Date: Tue, 21 Jun 2011 16:51:34 -0500
Reply-To: "Steve Simon, P.Mean Consulting" <email@example.com>
Sender: "SPSSX(r) Discussion" <SPSSX-L@LISTSERV.UGA.EDU>
From: "Steve Simon, P.Mean Consulting" <firstname.lastname@example.org>
Subject: Re: mixed models - time as DV
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On 6/21/2011 4:40 PM, Parise, Carol A. wrote:
> This one of probably many questions i will likely be posting on using
> linear mixed models over the next few months. It's my first crack at
> using this and i'm slowly working through the lingo by reading as
> much as I can. I read the SPSS technical report on this and i found
> an example from nice little article that i am using to mess with my
> data. http://www.indiana.edu/~statmath/stat/all/hlm/hlm.pdf
> The article explains the interpretation of the intercept term in the
> empty model is equivalent to the overall math achievement score.
> My data have time in hh:mm:ss as the DV.
> In my sample analysis, the scale of the intercept is not in hh:mm:ss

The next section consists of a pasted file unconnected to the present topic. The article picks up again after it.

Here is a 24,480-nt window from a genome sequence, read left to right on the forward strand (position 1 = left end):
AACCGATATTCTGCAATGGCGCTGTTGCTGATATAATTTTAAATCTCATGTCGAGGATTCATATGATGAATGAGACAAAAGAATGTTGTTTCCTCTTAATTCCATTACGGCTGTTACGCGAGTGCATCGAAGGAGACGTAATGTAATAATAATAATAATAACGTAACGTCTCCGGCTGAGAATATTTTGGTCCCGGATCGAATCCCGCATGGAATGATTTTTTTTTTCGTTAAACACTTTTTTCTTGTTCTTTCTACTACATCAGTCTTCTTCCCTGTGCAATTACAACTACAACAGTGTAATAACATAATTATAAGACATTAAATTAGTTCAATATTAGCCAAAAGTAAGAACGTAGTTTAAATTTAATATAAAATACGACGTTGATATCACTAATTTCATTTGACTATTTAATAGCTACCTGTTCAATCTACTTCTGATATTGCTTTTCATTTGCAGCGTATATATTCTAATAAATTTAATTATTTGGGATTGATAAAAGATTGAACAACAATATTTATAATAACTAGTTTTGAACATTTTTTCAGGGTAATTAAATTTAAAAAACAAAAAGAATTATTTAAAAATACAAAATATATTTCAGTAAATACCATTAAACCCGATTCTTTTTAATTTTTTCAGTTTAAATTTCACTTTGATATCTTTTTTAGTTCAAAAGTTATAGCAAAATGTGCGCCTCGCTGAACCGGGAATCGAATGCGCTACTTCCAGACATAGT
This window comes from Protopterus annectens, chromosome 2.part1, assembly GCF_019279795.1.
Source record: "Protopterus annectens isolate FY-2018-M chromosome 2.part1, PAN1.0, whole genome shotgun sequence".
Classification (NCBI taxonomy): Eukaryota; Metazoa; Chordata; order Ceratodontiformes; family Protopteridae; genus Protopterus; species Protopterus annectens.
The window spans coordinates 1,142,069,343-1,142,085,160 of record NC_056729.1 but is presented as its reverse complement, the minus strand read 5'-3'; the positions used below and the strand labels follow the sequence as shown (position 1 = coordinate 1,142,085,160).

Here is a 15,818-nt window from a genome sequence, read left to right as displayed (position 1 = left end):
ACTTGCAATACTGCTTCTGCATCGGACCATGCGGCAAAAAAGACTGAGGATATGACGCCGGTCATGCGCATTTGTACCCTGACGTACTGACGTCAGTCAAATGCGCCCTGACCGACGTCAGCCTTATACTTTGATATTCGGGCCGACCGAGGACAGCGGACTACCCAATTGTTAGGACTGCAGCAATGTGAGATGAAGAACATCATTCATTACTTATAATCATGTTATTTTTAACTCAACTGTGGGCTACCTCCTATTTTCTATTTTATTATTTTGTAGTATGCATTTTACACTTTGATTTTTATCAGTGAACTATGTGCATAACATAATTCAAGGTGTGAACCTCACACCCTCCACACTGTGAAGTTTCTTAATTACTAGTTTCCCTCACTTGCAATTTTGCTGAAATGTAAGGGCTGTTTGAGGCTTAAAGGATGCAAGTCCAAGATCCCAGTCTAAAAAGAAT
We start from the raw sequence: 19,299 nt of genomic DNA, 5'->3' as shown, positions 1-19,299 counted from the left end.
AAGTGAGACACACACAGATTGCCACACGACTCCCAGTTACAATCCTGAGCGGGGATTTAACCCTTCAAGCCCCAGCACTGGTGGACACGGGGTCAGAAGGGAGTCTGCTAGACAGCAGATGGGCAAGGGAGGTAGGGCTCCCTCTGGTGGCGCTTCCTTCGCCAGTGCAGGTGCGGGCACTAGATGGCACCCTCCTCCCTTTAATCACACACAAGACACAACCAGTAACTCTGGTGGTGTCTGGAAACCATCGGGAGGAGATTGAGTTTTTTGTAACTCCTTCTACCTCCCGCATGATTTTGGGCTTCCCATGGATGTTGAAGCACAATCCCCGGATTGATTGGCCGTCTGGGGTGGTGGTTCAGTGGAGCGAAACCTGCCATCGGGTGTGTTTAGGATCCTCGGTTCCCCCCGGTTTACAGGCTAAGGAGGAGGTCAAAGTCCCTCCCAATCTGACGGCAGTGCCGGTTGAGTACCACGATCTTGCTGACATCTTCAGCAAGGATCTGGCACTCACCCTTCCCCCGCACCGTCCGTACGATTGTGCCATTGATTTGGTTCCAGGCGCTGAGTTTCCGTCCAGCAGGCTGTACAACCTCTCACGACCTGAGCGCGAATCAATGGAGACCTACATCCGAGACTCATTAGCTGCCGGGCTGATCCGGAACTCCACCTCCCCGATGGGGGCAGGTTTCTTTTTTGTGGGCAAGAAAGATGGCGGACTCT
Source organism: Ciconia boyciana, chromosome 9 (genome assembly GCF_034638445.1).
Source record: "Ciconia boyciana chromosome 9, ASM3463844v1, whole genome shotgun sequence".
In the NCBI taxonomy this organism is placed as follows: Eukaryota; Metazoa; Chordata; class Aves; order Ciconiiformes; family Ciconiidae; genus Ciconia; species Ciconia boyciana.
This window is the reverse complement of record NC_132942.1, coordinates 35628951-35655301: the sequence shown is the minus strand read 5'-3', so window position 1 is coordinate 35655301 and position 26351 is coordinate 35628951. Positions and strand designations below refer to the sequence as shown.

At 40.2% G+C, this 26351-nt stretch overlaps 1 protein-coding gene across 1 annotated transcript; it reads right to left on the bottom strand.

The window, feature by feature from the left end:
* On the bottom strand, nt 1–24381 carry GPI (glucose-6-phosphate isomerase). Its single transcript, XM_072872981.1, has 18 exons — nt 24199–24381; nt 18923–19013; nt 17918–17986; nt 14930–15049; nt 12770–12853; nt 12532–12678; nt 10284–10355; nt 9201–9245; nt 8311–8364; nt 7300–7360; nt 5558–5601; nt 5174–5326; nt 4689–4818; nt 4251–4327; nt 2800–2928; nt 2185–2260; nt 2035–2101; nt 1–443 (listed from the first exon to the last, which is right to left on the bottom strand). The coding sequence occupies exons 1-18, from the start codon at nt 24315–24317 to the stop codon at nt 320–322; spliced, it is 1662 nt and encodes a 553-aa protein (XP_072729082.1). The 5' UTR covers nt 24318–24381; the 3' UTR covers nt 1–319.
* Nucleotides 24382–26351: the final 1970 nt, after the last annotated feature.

> and i can't seem to adjust to to be in this format with the "cell
> properties" when i click on the output.
> It would be really helpful to have the correct scale versus just the
> p-value for interpretation purposes. Anyone have thoughts on how I
> can do this?
Using time as a dependent variable is rather unusual. Are you sure this
makes sense from a scientific perspective. Do you expect the time to be
a random variable? Do you expect a normal distribution of time values
around some value?
Frequently, when time to an event is the variable of interest, you are
often going to want a survival analysis. Without knowing more about the
purpose of your research, of course, I can only speculate.
If it does make sense to use time and a dependent variable, then the
logical thing to do is to convert from a time value (which represents
the number of seconds since October 14, 1582) to a different value, such
as the number of seconds since the start of your study.
Steve Simon, email@example.com, Standard Disclaimer.
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